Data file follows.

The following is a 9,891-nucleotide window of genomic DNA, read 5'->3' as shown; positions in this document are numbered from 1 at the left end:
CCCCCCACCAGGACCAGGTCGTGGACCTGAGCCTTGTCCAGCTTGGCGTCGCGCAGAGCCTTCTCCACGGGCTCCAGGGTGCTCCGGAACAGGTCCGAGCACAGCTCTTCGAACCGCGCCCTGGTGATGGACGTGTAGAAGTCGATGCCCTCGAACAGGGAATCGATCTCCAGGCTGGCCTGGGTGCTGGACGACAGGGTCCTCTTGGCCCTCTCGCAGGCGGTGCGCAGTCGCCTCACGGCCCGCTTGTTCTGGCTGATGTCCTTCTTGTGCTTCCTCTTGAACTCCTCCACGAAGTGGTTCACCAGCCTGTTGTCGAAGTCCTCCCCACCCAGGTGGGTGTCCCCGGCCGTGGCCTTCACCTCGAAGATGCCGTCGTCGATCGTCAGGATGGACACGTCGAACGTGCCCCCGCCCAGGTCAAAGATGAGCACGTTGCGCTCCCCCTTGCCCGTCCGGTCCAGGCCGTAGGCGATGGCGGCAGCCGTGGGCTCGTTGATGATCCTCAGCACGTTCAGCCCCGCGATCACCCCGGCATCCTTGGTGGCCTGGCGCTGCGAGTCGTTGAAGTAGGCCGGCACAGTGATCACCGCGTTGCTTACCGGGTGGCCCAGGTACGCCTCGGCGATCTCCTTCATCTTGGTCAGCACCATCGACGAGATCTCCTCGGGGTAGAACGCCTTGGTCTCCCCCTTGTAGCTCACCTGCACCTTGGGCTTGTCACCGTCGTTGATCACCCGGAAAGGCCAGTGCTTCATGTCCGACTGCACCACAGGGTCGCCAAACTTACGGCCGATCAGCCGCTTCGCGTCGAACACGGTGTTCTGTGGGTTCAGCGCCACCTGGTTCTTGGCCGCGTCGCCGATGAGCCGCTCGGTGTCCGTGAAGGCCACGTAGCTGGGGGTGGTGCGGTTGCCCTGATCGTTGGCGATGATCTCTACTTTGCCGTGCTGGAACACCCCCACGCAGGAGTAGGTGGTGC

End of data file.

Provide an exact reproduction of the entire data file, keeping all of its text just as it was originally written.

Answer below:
The following is a 9,891-nucleotide window of genomic DNA, read 5'->3' as shown; positions in this document are numbered from 1 at the left end:
CCCCCCACCAGGACCAGGTCGTGGACCTGAGCCTTGTCCAGCTTGGCGTCGCGCAGAGCCTTCTCCACGGGCTCCAGGGTGCTCCGGAACAGGTCCGAGCACAGCTCTTCGAACCGCGCCCTGGTGATGGACGTGTAGAAGTCGATGCCCTCGAACAGGGAATCGATCTCCAGGCTGGCCTGGGTGCTGGACGACAGGGTCCTCTTGGCCCTCTCGCAGGCGGTGCGCAGTCGCCTCACGGCCCGCTTGTTCTGGCTGATGTCCTTCTTGTGCTTCCTCTTGAACTCCTCCACGAAGTGGTTCACCAGCCTGTTGTCGAAGTCCTCCCCACCCAGGTGGGTGTCCCCGGCCGTGGCCTTCACCTCGAAGATGCCGTCGTCGATCGTCAGGATGGACACGTCGAACGTGCCCCCGCCCAGGTCAAAGATGAGCACGTTGCGCTCCCCCTTGCCCGTCCGGTCCAGGCCGTAGGCGATGGCGGCAGCCGTGGGCTCGTTGATGATCCTCAGCACGTTCAGCCCCGCGATCACCCCGGCATCCTTGGTGGCCTGGCGCTGCGAGTCGTTGAAGTAGGCCGGCACAGTGATCACCGCGTTGCTTACCGGGTGGCCCAGGTACGCCTCGGCGATCTCCTTCATCTTGGTCAGCACCATCGACGAGATCTCCTCGGGGTAGAACGCCTTGGTCTCCCCCTTGTAGCTCACCTGCACCTTGGGCTTGTCACCGTCGTTGATCACCCGGAAAGGCCAGTGCTTCATGTCCGACTGCACCACAGGGTCGCCAAACTTACGGCCGATCAGCCGCTTCGCGTCGAACACGGTGTTCTGTGGGTTCAGCGCCACCTGGTTCTTGGCCGCGTCGCCGATGAGCCGCTCGGTGTCCGTGAAGGCCACGTAGCTGGGGGTGGTGCGGTTGCCCTGATCGTTGGCGATGATCTCTACTTTGCCGTGCTGGAACACCCCCACGCAGGAGTAGGTGGTGC